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Thread: Ask An Expert- Naval Forces

  1. #61
    Contributor SlaterDoc's Avatar
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    There is an operational LST(LST-325) that sails Ohio River and our DE(USS Slater, DE-766) will soon be underway! I am a little premature on that. But, it will happen! 14 years of her mains being worked on means that if they were turned over today they would run! Now we have to get her hull maintenance done. You can not stop a bunch of determined Navy vets!
    Rusty knows his stuff! The Navy still owns most of the museum ships. Not ours though or the LST. Which is why we can fire up those 16 cylinder diesels. A static ship museum is all they can be. We on the other hand are determined to have our ship "haze gray and underway". One of the possible outcomes would be that instead of closing her up for the Winter, we sail her to southern ports that don't have a ship and take on tours there! Plus, I wonder how much one would pay to spend a week sailing the East coast in a fully restored Destroyer Escort!
    You guys on the left coast have your Victory and Liberty ships(3). There are two here on the right coast. The SS American Victory is in Tampa and the SS John W Brown(Liberty) is in Baltimore, both operational. The LST-325 is working on being able to sail to Normandy in 2014 for the 70th. Imagine if we had all five cargo ships, the LST and our DE escorting! A reenactment of an Atlantic convoy!

  2. #62
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    Quote Originally Posted by ace009 View Post
    Does a modern day SSBN/ SSGN pose a threat to a Supercarrier? If yes, how much of a threat is it?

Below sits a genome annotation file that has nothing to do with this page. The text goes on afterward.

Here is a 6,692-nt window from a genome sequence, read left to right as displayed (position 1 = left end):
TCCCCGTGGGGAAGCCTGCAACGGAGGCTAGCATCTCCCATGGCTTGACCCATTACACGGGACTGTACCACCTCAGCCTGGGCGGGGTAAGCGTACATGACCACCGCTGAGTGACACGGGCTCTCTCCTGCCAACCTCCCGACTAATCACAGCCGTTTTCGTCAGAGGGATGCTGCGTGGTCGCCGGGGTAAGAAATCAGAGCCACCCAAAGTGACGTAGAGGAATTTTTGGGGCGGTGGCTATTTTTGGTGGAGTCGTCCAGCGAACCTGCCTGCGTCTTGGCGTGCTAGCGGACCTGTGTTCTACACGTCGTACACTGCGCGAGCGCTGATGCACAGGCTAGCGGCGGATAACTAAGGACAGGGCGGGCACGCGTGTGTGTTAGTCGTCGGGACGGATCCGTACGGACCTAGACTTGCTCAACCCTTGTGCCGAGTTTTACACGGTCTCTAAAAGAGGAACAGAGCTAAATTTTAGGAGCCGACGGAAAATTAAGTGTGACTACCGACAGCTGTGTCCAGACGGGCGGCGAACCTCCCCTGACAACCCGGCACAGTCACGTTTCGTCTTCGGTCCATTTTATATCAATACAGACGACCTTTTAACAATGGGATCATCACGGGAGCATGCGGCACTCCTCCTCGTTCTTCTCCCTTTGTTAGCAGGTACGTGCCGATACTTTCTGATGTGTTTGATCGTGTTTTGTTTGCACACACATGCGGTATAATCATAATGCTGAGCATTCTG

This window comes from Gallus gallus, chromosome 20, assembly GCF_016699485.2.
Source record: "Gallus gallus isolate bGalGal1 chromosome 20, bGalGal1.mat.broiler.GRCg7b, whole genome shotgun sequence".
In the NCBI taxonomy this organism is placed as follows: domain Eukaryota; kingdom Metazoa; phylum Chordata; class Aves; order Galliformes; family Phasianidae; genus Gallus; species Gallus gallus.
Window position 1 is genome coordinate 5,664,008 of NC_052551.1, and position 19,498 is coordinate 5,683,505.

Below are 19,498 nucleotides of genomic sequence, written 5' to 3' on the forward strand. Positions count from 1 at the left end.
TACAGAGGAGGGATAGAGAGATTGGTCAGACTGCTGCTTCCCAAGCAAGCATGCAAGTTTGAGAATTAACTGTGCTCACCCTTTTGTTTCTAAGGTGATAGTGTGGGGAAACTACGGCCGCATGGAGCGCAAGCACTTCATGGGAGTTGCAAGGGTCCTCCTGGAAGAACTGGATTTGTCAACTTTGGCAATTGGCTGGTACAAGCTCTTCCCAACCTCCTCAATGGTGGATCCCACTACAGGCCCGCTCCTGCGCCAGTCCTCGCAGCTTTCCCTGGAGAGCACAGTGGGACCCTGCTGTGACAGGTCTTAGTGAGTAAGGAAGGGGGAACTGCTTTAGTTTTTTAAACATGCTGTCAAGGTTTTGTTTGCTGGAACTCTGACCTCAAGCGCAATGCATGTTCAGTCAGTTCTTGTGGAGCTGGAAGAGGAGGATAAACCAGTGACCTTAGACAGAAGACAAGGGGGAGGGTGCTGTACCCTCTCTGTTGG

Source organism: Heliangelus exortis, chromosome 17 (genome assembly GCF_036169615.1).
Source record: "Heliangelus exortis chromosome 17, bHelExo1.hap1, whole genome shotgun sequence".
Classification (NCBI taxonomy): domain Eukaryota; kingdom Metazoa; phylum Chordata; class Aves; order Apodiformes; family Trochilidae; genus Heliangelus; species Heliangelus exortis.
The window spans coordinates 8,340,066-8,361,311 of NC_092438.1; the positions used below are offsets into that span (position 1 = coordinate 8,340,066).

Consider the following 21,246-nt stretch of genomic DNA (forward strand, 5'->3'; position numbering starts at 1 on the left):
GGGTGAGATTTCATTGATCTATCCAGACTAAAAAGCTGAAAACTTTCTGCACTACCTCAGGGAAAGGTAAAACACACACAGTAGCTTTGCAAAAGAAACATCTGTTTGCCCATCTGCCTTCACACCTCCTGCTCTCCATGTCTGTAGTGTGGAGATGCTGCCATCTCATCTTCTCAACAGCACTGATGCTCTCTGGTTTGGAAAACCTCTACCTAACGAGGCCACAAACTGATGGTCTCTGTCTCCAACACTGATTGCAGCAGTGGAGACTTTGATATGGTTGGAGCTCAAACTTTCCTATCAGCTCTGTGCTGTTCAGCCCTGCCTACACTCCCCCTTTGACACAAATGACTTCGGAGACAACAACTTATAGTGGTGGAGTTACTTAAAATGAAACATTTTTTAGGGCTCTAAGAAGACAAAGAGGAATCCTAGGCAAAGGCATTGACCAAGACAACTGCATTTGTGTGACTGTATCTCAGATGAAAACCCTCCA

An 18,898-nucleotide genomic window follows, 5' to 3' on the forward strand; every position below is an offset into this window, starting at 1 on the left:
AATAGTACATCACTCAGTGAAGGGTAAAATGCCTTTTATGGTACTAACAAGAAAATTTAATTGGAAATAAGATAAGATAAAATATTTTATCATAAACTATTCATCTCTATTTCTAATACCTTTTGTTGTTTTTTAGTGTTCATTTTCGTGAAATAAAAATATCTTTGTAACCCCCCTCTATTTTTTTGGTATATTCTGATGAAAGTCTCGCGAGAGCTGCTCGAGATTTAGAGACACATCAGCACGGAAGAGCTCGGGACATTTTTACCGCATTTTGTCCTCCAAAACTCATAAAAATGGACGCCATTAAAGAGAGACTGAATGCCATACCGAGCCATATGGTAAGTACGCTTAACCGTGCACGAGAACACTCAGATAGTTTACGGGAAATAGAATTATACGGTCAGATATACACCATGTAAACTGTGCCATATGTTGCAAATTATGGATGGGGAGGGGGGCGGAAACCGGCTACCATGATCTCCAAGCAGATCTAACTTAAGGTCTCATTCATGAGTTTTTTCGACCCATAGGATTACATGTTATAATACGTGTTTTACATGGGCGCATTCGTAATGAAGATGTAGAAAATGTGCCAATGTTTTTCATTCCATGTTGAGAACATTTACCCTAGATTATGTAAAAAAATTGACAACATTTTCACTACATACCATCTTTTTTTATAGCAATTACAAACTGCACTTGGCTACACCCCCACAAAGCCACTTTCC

Well, both kinds have subs have torpedoes so sure.

    I dont know if you would use the missiles, though....tad bit of overkill. Of course, I am talking about the US Ohios and modified Ohios.
    "The genius of you Americans is that you make no clear-cut stupid moves, only complicated stupid moves which make us wonder at the possibility that there may be something to them we are missing." - Gamal Abdel Nasser

  3. #63
    Resident Curmudgeon Military Professional Gun Grape's Avatar
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    Quote Originally Posted by Dreadnought View Post
    Rusty, that would be the Carrier Midway.

    On a cloudy September day, two years after the end of World War II, a captured German V-2 rocket was successfully test fired from the USS MIDWAY. This was a historic first in the annals of naval warfare.

    Naval records indicate the test took place several hundred miles off the East Coast of the United States with the country's top naval and civilian rocketry experts in attendance. The goal of the test? To determine if modern rockets could be fired from naval platforms and perform as intended. At that time, there was some question as to whether major modifications might be necessary for shipboard launches of missiles.

    The V-2 successfully lifted off the USS MIDWAY and was exploded about six miles away, just a few minutes after launch.

    Although the test took place on September 6, 1947, the results and photography were not released to the public until the next month, on October 13, 1947. Rear Admiral D.V. Gallery, Assistant Chief of Naval Operations for Guided Missiles, declared the test a success. The MIDWAY missile test is now considered to have been the dawn of naval missile warfare.